Skip to content
Sponsored Content

Interested in volunteering with seniors? 5 tips for smoother communication

Kim Galick volunteers at the Langley Senior Resource Society, where she offers hearing aid servicing

Volunteering with seniors can be incredibly rewarding — it’s a chance to exchange knowledge, trade life experiences, bond over shared passions and trade a few laughs too.

“Volunteering is a wonderful way to feel more connected to my community, and I’m happy to share any knowledge that others may find useful,” says Kim Galick, owner of Ears Hearing Clinic in Langley.

Kim has spent years volunteering at the Langley Senior Resource Society — once a month she offers maintenance and cleaning to Senior Centre members who need to have their hearing aids serviced. Before the pandemic, she also regularly offered ‘Lunch and Learn’ sessions where she provided lunch and shared her valuable knowledge about various aspects of hearing loss.

Everyone has skills they could share with the community through volunteering. Like Kim, you may be able to offer services related to your profession. You could also offer something more simple like companionship, conversation or physical help with daily chores. Regardless of how you choose to volunteer, a little preparation can make the experience much more rewarding.

Tips for communicating with someone with hearing loss

  • Ask: When you meet someone new while volunteering with seniors, ask if they have hearing loss or use hearing aids. They may have advice about how you should communicate with them. Check in regularly to ensure they can hear you properly.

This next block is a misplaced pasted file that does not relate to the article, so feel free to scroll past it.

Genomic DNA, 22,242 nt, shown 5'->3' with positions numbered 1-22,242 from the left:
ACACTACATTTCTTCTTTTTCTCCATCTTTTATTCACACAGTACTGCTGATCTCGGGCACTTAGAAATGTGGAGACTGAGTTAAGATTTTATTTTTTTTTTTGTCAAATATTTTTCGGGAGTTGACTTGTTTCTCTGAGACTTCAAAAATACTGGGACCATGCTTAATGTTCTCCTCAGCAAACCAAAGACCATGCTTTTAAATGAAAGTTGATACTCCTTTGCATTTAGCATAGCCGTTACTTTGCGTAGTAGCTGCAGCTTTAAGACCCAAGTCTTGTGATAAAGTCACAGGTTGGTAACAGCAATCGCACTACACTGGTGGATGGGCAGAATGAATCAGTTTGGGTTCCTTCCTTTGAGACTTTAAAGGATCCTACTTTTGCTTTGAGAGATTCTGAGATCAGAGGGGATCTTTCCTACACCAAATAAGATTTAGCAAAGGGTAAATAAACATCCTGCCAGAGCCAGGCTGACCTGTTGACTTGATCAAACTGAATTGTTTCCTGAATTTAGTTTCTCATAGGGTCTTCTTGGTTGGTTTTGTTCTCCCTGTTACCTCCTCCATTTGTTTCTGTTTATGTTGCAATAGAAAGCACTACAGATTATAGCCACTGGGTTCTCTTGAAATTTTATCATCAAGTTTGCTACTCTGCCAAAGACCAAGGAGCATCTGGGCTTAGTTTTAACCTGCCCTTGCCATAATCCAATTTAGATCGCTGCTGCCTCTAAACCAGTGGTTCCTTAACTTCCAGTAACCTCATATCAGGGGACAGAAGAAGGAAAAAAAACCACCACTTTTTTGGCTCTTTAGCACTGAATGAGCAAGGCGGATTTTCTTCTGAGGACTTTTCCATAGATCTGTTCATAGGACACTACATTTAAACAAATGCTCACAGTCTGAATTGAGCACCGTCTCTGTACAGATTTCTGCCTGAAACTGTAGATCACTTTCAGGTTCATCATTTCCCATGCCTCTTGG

• Use names: Before launching into a long story or set of instructions, get the attention of a person with hearing loss by using their name. It’s a lot easier to hear when we can see the person speaking to us, and know which sounds to pay attention to.
  • Use amplification: If you’re speaking to a group and there is a microphone or sound system available, use it! Sometimes presenters feel uncomfortable using a microphone, but among those with hearing loss, putting in the effort can make a big difference.
  • Create the right environment: If you’re communicating one-on-one with someone who you know has hearing loss, set the scene to improve comprehension. Move to a quiet place with less background noise. Ensure you’re well-lit so the listener can see your face — expressions and lip reading are part of comprehension too! If you know the person you’re working with needs hearing aids or glasses, make sure they’re wearing them.
  • Rephrase, don’t repeat: “If the person you’re speaking to doesn’t understand what you’re saying, use different words to communicate the same idea. Sometimes adding more context can help,” Kim says.

For a free hearing consultation and more hearing advice, call Kim Galick at Ears Hearing Clinic, 604-427-2828 or email Find Ears Hearing at Unit C 20568 56 Ave. in Langley, online at and on Facebook.